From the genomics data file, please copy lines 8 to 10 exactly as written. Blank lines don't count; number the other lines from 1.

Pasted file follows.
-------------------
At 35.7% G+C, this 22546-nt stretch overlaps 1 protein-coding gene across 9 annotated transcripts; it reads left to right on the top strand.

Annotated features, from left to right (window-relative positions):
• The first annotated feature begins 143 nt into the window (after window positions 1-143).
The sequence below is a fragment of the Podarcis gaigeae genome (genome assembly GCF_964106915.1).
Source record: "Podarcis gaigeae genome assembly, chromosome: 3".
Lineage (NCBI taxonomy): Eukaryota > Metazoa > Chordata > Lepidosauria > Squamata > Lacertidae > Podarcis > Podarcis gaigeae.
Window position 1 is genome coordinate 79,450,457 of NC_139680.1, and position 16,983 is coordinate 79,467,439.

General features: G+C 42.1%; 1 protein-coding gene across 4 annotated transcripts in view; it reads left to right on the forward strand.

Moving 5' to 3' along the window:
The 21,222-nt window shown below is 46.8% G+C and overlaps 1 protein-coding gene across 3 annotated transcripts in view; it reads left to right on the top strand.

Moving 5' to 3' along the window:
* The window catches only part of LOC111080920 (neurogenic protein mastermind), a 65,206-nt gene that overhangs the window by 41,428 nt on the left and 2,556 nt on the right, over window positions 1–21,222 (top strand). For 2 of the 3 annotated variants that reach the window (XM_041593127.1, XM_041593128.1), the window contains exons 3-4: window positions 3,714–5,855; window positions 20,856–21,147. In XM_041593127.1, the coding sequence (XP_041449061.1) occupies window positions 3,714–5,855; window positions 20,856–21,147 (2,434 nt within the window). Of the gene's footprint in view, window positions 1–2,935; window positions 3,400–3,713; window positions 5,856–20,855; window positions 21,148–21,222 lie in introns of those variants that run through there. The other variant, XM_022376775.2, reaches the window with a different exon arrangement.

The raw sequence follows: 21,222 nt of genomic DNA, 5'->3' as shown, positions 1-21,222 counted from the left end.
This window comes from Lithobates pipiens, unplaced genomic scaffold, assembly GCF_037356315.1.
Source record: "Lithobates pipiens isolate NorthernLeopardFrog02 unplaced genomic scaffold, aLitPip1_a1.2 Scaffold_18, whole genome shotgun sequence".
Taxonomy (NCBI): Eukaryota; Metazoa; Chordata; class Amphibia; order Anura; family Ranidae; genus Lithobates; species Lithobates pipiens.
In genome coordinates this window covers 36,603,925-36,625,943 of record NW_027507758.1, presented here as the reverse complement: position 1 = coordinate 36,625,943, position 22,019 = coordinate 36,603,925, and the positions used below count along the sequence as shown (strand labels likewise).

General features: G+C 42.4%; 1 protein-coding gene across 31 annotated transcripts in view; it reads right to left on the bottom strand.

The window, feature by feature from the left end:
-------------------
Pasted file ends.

General features: G+C 42.1%; 1 protein-coding gene across 4 annotated transcripts in view; it reads left to right on the forward strand.

Moving 5' to 3' along the window:
The 21,222-nt window shown below is 46.8% G+C and overlaps 1 protein-coding gene across 3 annotated transcripts in view; it reads left to right on the top strand.